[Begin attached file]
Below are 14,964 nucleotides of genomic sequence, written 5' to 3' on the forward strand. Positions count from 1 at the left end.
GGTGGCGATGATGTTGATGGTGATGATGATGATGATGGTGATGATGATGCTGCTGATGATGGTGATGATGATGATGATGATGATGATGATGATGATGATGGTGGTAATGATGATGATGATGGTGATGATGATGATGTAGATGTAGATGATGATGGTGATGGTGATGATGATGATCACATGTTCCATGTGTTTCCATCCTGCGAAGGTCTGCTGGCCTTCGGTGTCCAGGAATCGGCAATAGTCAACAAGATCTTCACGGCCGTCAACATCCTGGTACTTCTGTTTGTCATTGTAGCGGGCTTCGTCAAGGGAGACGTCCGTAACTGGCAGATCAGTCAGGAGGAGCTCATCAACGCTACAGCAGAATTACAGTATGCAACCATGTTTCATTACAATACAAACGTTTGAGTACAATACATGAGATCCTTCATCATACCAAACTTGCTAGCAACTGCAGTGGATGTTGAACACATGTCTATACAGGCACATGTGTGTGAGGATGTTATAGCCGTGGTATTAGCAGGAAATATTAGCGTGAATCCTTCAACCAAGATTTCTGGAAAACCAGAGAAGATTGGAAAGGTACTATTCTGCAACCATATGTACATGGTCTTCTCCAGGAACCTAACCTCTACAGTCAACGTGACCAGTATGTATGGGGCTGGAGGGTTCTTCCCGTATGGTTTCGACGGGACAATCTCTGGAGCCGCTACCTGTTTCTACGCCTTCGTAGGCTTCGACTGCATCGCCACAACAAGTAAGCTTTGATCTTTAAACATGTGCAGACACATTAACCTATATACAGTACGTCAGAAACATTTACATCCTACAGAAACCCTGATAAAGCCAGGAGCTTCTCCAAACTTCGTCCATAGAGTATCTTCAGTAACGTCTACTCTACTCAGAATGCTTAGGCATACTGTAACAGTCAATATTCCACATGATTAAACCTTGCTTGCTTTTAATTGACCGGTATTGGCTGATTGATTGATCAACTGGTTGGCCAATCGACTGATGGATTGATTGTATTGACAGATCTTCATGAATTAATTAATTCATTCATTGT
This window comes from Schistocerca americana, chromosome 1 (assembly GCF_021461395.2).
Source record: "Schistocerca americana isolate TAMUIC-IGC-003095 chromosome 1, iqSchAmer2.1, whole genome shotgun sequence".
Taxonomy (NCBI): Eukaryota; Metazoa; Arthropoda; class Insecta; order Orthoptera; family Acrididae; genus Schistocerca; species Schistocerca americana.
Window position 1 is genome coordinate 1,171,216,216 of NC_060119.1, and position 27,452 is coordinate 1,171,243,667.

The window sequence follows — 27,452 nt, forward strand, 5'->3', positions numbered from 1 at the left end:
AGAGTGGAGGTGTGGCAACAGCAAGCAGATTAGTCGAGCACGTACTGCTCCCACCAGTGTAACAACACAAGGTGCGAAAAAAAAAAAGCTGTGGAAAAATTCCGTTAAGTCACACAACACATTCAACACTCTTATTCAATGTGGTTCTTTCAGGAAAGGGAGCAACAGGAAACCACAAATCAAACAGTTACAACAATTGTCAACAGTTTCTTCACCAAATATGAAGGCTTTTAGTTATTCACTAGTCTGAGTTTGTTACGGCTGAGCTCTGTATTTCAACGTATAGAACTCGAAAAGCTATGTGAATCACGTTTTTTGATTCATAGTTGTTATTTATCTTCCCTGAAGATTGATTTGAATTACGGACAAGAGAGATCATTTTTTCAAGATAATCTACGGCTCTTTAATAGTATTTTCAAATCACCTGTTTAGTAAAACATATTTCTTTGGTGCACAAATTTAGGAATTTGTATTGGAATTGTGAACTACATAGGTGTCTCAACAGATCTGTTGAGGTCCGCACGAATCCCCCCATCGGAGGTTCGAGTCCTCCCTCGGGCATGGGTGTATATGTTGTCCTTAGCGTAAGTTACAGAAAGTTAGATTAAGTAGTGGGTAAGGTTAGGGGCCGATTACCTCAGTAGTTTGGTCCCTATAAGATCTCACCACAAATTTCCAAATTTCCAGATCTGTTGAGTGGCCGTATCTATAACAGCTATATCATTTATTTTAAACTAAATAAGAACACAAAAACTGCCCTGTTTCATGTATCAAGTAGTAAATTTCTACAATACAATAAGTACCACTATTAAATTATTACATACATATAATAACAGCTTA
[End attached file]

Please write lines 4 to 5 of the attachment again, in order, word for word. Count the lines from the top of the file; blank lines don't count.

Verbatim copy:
Source record: "Schistocerca americana isolate TAMUIC-IGC-003095 chromosome 1, iqSchAmer2.1, whole genome shotgun sequence".
Taxonomy (NCBI): Eukaryota; Metazoa; Arthropoda; class Insecta; order Orthoptera; family Acrididae; genus Schistocerca; species Schistocerca americana.